Plastic bottles in Connecticut face 25 percent recycled-content mandates by 2027, under a bill passed unanimously by state lawmakers as their session ended June 7.
The plan, which was part of much broader waste management legislation, now goes to Democratic Gov. Ned Lamont's desk.
The bill covers containers in the state's bottle bill, including PET bottles for soda, water and other beverages.
Earlier this year, Lamont came out in support of requiring recycled content in plastic beverage containers, saying in a statement he was focusing on plastics because of low recycling rates and low use of recycled content compared with other packaging materials.
The legislation that heads to Lamont's desk to be signed or vetoed does not include extended producer responsibility for packaging, which Lamont had also endorsed in his January statement.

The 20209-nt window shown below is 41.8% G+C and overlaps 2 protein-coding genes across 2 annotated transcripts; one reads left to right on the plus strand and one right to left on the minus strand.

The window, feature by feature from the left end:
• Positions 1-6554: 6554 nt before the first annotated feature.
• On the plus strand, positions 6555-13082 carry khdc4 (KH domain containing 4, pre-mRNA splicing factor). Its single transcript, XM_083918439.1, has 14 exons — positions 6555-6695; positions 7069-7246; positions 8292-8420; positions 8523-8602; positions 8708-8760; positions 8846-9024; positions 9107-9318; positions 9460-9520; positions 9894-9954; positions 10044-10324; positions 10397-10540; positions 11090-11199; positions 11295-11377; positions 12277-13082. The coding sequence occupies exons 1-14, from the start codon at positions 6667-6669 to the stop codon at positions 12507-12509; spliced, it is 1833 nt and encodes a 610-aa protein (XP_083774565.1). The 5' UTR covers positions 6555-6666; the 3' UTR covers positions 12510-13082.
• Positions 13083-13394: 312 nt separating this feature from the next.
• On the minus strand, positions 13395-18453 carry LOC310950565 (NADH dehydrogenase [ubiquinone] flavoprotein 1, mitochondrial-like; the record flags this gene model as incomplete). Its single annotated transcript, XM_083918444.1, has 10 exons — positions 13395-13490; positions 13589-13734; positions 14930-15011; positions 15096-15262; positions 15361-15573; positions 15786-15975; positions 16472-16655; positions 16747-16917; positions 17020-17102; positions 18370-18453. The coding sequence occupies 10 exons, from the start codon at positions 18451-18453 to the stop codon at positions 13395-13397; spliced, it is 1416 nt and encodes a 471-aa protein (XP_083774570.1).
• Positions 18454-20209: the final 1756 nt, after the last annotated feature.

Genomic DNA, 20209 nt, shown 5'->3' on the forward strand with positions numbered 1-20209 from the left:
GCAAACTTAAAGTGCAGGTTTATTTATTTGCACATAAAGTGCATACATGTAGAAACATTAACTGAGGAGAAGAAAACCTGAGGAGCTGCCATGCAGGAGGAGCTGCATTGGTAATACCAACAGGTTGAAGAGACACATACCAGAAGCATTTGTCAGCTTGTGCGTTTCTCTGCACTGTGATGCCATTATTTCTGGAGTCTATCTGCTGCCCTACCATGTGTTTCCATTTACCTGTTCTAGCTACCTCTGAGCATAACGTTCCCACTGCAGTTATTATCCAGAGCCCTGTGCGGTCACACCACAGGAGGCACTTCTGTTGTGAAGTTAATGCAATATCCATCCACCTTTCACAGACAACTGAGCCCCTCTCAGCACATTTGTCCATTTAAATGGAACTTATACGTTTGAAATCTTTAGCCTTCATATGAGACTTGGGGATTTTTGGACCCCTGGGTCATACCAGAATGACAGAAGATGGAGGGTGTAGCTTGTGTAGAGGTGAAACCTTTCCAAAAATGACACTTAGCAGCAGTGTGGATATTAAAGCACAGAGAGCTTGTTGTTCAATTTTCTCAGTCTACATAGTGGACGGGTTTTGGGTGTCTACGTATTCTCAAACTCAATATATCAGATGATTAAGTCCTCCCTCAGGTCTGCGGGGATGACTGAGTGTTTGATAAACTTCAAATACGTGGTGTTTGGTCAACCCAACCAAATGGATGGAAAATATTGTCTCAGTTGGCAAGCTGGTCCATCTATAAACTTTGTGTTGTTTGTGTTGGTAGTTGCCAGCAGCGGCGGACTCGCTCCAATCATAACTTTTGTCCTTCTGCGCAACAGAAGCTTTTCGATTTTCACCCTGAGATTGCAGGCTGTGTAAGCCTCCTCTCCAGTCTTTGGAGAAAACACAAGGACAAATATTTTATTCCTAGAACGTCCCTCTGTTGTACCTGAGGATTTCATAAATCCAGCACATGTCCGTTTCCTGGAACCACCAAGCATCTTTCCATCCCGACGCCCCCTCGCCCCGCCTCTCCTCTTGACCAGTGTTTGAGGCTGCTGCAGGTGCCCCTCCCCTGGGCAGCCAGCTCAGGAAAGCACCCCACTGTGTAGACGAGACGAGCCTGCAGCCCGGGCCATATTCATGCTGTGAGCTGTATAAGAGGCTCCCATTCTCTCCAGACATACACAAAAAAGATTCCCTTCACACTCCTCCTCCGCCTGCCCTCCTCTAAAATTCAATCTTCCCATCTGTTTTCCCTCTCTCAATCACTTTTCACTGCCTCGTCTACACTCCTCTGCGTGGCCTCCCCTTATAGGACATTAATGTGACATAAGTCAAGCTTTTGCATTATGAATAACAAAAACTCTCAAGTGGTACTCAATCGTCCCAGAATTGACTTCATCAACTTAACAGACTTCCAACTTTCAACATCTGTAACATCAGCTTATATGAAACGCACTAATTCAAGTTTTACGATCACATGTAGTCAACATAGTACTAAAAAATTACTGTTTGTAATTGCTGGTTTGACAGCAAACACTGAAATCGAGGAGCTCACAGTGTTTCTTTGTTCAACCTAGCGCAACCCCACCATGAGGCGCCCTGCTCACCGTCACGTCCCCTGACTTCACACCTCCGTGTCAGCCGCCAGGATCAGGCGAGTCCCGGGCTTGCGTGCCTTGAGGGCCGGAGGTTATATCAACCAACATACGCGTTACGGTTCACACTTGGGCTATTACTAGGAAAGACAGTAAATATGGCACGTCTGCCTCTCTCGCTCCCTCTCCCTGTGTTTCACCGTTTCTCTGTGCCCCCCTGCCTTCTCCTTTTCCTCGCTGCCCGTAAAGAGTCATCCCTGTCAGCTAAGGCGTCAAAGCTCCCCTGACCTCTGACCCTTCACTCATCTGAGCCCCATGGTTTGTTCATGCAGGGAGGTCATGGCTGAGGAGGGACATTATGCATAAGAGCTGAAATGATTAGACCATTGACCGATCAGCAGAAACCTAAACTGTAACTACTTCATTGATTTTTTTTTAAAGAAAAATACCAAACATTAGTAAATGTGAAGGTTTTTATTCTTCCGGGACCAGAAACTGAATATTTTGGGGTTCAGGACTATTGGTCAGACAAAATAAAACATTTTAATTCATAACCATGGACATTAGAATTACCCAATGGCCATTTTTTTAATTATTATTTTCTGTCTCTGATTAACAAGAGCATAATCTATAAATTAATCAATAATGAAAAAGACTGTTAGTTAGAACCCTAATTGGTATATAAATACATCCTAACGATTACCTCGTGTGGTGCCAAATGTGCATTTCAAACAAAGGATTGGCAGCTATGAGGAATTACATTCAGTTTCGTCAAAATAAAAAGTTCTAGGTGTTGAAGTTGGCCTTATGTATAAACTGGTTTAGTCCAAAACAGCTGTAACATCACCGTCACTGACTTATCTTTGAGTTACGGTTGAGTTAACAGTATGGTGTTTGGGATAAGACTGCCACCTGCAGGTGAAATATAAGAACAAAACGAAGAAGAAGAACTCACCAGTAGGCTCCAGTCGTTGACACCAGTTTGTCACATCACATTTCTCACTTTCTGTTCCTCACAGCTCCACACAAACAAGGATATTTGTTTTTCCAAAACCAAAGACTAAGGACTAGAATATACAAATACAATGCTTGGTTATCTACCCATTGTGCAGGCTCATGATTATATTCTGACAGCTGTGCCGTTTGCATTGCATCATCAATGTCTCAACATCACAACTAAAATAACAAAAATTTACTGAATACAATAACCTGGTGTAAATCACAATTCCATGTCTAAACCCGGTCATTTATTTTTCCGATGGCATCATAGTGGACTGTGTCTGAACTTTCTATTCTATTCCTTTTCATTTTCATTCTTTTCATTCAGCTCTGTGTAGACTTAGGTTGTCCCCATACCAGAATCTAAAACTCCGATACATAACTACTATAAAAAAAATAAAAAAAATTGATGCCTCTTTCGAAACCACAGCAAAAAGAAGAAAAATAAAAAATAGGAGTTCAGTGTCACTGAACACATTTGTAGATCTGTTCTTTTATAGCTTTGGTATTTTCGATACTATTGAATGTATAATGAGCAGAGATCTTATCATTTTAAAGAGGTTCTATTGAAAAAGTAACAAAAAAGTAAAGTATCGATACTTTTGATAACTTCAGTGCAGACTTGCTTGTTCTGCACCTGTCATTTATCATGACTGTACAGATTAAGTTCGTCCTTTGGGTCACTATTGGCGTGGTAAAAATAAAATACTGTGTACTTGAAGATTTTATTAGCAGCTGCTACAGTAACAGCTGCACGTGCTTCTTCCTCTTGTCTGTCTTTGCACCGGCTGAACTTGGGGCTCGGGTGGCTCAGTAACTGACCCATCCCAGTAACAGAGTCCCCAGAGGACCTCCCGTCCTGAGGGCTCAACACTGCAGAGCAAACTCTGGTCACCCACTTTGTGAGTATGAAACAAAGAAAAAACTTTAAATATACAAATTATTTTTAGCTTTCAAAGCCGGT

Packaging EPR provisions were removed from the bill as it made its way through the legislature.
The legislation would increase the recycled-content mandate for plastic bottles to 30 percent by 2032.
The head of the state House's environment committee told the CT Examiner news website that the 30 percent mandate was loosened from earlier versions to ensure adequate supply of recycled feedstock.
Lamont's original proposal called for 50 percent recycled content in the plastic bottles by 2033, with the governor saying he wanted to mirror California's requirement.
The broader waste management bill tackled more controversial topics, including how the state would replace a waste burning energy plant that shut down last year.